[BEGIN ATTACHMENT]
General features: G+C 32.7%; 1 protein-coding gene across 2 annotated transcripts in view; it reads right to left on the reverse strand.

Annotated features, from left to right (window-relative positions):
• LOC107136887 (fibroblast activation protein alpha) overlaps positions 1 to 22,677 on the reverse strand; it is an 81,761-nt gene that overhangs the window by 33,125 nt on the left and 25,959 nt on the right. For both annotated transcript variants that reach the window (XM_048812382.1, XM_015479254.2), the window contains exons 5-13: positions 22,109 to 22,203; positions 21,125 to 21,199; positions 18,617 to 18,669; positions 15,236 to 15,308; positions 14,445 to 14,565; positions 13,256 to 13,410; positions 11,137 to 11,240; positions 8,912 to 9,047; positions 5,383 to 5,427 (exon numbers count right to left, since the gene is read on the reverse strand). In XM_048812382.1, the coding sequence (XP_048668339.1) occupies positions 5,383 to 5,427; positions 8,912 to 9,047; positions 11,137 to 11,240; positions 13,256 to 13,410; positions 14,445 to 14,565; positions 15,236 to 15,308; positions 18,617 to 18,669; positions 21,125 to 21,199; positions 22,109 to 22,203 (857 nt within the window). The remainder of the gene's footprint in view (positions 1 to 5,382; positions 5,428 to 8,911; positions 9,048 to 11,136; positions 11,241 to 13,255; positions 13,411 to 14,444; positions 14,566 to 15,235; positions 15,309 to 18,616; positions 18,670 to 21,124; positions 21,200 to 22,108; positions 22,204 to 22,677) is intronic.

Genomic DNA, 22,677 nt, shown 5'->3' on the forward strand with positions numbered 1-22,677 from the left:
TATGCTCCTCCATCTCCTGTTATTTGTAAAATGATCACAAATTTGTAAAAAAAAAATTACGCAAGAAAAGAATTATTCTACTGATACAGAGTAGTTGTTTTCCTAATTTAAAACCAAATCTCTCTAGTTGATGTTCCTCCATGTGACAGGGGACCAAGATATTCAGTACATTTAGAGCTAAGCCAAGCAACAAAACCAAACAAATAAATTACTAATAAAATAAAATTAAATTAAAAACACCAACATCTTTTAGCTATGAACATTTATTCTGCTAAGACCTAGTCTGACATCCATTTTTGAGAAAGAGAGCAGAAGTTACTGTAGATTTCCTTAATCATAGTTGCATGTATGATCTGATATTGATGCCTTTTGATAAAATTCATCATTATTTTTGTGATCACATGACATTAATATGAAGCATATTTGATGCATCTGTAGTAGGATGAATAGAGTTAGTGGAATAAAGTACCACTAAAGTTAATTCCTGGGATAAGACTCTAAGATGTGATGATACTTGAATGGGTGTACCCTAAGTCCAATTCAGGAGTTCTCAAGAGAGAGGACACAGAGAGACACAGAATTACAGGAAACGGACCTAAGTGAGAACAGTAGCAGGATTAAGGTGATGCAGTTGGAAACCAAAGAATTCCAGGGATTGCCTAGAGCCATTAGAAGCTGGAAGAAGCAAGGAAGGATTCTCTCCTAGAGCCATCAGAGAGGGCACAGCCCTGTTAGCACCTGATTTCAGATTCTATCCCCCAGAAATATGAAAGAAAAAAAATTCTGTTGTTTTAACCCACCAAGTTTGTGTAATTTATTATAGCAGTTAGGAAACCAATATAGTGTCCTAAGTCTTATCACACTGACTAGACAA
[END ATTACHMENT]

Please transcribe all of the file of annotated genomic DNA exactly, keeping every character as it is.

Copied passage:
General features: G+C 32.7%; 1 protein-coding gene across 2 annotated transcripts in view; it reads right to left on the reverse strand.

Annotated features, from left to right (window-relative positions):
• LOC107136887 (fibroblast activation protein alpha) overlaps positions 1 to 22,677 on the reverse strand; it is an 81,761-nt gene that overhangs the window by 33,125 nt on the left and 25,959 nt on the right. For both annotated transcript variants that reach the window (XM_048812382.1, XM_015479254.2), the window contains exons 5-13: positions 22,109 to 22,203; positions 21,125 to 21,199; positions 18,617 to 18,669; positions 15,236 to 15,308; positions 14,445 to 14,565; positions 13,256 to 13,410; positions 11,137 to 11,240; positions 8,912 to 9,047; positions 5,383 to 5,427 (exon numbers count right to left, since the gene is read on the reverse strand). In XM_048812382.1, the coding sequence (XP_048668339.1) occupies positions 5,383 to 5,427; positions 8,912 to 9,047; positions 11,137 to 11,240; positions 13,256 to 13,410; positions 14,445 to 14,565; positions 15,236 to 15,308; positions 18,617 to 18,669; positions 21,125 to 21,199; positions 22,109 to 22,203 (857 nt within the window). The remainder of the gene's footprint in view (positions 1 to 5,382; positions 5,428 to 8,911; positions 9,048 to 11,136; positions 11,241 to 13,255; positions 13,411 to 14,444; positions 14,566 to 15,235; positions 15,309 to 18,616; positions 18,670 to 21,124; positions 21,200 to 22,108; positions 22,204 to 22,677) is intronic.

Genomic DNA, 22,677 nt, shown 5'->3' on the forward strand with positions numbered 1-22,677 from the left:
TATGCTCCTCCATCTCCTGTTATTTGTAAAATGATCACAAATTTGTAAAAAAAAAATTACGCAAGAAAAGAATTATTCTACTGATACAGAGTAGTTGTTTTCCTAATTTAAAACCAAATCTCTCTAGTTGATGTTCCTCCATGTGACAGGGGACCAAGATATTCAGTACATTTAGAGCTAAGCCAAGCAACAAAACCAAACAAATAAATTACTAATAAAATAAAATTAAATTAAAAACACCAACATCTTTTAGCTATGAACATTTATTCTGCTAAGACCTAGTCTGACATCCATTTTTGAGAAAGAGAGCAGAAGTTACTGTAGATTTCCTTAATCATAGTTGCATGTATGATCTGATATTGATGCCTTTTGATAAAATTCATCATTATTTTTGTGATCACATGACATTAATATGAAGCATATTTGATGCATCTGTAGTAGGATGAATAGAGTTAGTGGAATAAAGTACCACTAAAGTTAATTCCTGGGATAAGACTCTAAGATGTGATGATACTTGAATGGGTGTACCCTAAGTCCAATTCAGGAGTTCTCAAGAGAGAGGACACAGAGAGACACAGAATTACAGGAAACGGACCTAAGTGAGAACAGTAGCAGGATTAAGGTGATGCAGTTGGAAACCAAAGAATTCCAGGGATTGCCTAGAGCCATTAGAAGCTGGAAGAAGCAAGGAAGGATTCTCTCCTAGAGCCATCAGAGAGGGCACAGCCCTGTTAGCACCTGATTTCAGATTCTATCCCCCAGAAATATGAAAGAAAAAAAATTCTGTTGTTTTAACCCACCAAGTTTGTGTAATTTATTATAGCAGTTAGGAAACCAATATAGTGTCCTAAGTCTTATCACACTGACTAGACAA